Editor's note: First in a two-part series on the analog market
Depending on whom you asked and what supplier they represent, the analog semiconductor market is in a state of uneasy balance somewhere between slightly lopsided and complete disarray. All this is courtesy of a weak economy and miscalculations by some companies over the last year.
While vendors' inventory position and supply-demand status may vary, industry executives almost universally agree the analog IC market is steeped in unsavory controversy that allegedly started at one major vendor and now has the entire analog market segment in a tizzy.
The controversy focuses on whether or not extended delivery times ("lead times" in industry lingo)—reportedly now stretching into months at companies like Texas Instruments Inc.—have become the norm for the entire analog industry or are specific to suppliers who made poor choices during the height of the economic downturn.
Several companies, industry sources said, based manufacturing decisions on assumptions that turned out to be operationally flawed or on misleading forecasts and the shortsighted desire to keep costs down during the recession.
Used for production planning in 2008 and during the first half of 2009, the inaccurate forecasts, many of which called for a continuing drop in demand, negatively affected sales at most companies, disrupted production processes and are generating effects still playing out across the industry.
The worst effects of the supply and demand imbalance, triggered by the inability of the industry to accurately predict future sales, were more obvious at companies like Texas Instruments and less pronounced elsewhere. This was especially true in the second half of 2009, but the entire market segment is still reeling from the impact.
Whether they want to acknowledge it or not, executives at the Dallas-based analog and DSP vendor are at the center of a storm about supply-demand equilibrium in the semiconductor market. In recent months, reports have spread rapidly throughout the industry about spot shortages for TI analog products and lead times that many say now stretch out for months.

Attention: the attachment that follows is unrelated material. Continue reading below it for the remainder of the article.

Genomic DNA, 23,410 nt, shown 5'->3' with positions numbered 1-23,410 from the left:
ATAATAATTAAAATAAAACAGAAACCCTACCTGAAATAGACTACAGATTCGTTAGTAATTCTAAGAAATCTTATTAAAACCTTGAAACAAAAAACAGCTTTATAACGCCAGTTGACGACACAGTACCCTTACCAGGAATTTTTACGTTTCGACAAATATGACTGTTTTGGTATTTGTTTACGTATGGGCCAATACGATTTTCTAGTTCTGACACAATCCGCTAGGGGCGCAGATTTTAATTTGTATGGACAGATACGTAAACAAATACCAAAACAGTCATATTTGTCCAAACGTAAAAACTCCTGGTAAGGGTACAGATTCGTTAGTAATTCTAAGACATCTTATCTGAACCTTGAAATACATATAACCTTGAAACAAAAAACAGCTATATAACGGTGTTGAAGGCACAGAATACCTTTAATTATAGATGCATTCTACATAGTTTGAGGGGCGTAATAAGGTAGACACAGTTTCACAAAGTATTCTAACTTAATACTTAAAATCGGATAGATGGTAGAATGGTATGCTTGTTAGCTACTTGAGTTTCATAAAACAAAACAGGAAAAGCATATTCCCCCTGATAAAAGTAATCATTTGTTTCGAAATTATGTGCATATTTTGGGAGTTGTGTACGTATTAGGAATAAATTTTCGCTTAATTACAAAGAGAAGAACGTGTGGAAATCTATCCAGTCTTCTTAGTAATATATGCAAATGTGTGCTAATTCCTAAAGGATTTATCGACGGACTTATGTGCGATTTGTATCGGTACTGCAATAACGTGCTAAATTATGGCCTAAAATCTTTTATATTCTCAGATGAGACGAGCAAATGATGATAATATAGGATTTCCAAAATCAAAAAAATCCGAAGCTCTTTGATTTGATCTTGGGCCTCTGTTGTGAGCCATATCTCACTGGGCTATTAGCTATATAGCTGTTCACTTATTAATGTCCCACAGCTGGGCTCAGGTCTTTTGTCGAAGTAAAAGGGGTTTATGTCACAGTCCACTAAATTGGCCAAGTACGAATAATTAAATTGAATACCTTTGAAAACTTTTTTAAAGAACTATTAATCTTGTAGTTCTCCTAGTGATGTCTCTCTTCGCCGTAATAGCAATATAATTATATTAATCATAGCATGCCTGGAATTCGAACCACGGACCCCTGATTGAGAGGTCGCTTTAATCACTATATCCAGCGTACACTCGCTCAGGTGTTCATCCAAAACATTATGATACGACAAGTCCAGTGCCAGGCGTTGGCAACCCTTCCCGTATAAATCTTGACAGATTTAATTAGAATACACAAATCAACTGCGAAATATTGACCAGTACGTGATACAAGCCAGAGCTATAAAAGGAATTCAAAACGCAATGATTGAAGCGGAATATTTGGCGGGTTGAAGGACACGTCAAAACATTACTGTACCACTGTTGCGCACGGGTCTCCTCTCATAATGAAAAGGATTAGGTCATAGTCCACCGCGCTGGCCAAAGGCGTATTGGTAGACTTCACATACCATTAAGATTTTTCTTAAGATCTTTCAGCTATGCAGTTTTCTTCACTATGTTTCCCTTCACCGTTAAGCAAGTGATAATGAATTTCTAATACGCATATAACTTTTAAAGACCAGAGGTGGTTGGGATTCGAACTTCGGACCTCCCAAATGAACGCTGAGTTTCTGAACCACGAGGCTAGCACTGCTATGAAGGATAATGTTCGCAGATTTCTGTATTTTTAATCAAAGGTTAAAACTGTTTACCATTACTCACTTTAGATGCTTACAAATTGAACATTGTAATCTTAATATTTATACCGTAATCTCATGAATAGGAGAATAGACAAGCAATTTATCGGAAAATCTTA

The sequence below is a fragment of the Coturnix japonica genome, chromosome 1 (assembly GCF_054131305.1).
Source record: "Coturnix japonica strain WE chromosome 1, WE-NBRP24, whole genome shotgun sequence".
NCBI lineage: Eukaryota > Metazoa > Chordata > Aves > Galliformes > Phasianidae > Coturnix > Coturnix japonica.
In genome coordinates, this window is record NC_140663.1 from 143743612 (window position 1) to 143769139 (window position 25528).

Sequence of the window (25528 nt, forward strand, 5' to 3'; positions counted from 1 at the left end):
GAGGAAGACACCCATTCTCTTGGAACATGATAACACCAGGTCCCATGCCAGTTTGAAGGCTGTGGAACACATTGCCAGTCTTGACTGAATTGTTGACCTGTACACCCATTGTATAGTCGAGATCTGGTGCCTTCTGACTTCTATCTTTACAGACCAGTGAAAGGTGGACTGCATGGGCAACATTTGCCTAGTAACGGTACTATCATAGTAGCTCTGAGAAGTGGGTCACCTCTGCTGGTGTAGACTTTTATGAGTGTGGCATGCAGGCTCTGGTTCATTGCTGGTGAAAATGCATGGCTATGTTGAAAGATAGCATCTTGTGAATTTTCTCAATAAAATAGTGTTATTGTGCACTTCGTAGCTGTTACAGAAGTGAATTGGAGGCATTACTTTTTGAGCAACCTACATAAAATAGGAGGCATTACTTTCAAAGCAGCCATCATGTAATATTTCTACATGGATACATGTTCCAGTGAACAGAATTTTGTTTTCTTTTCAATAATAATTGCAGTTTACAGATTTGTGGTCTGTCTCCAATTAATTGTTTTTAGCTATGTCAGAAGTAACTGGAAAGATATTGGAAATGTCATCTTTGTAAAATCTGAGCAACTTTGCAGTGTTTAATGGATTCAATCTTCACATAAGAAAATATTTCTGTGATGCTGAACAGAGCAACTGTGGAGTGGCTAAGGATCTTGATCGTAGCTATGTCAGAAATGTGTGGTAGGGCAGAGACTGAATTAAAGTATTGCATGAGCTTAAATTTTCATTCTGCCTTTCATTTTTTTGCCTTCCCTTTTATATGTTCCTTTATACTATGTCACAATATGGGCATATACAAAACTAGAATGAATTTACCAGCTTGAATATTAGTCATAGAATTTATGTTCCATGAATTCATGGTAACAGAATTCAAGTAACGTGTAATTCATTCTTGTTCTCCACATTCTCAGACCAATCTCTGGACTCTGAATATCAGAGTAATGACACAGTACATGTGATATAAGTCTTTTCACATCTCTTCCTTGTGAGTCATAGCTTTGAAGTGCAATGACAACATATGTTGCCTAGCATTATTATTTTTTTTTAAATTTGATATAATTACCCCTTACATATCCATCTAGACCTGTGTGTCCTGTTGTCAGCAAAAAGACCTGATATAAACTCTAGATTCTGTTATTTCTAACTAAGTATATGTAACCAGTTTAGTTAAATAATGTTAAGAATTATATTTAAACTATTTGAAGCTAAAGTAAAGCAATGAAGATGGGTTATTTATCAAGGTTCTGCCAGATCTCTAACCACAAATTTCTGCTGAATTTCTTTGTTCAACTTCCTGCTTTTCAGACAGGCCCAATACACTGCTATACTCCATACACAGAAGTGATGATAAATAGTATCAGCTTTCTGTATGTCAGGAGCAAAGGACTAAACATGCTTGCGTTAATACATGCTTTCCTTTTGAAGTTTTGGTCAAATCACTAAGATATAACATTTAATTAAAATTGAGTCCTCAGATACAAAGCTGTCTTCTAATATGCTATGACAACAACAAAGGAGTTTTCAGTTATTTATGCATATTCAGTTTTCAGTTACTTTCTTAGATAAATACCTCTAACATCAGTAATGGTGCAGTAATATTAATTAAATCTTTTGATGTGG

Late last year, TI admitted to back-end production hiccups that it is working hard to fix. But other analog vendors have been caught up in the controversy, including Analog Devices Inc. and Linear Technology Inc. Each says it is being forced to assure nervous customers their products are readily available and are within normal lead times.
The impact of all this is still reverberating across the electronic supply chain: TI analog products are in tight supply and lead times are extending from weeks to months. "So isn't it possible the entire industry must be affected,?" is a typical question, said Emre Onder, vice president of marketing at Analog Devices, who joined the company in November.
Five months later, Onder is still being asked the same question even though lead times remain within the "normal" range, he said.
Analog Devices recruited Onder from EMC Corp. as part of a restructuring plan that placed increased emphasis on customer engagement. Onder's OEM experience was critical as the company embarked on a renewed marketing effort. He was quickly drawn into the supply chain controversy and has played a critical role in assuring customers that Analog Devices has overcome problems that could delay order deliveries.
Vincent Roche, vice president of Analog Devices' strategic market segment, has similarly waded into the controversy, teaming up with other executives to assure customers the company can deliver products on schedule despite resurgent demand.
"We have very normal lead times at this point in the cycle on both the silicon manufacturing side as well as the assembly and test part," Roche told EE Times in December.
Roche repeated that assessment last week (March 11) during the company's annual Analysts' Day event in Boston. Lead times remain in the normal range and have not been distorted by rising demand, Roche said.
Executives at Linear Technology offer the same reassurance. Robert Swanson, chairman and founder of Linear Technology, said in an interview that the company took measures during the downturn that safeguarded its supply chain and placed it in a position to satisfy customer demand whenever the industry bounced back.
"We put in place cost control measures, but we were careful to make sure we didn't shut down operations entirely," Swanson said. "Some companies were not as careful."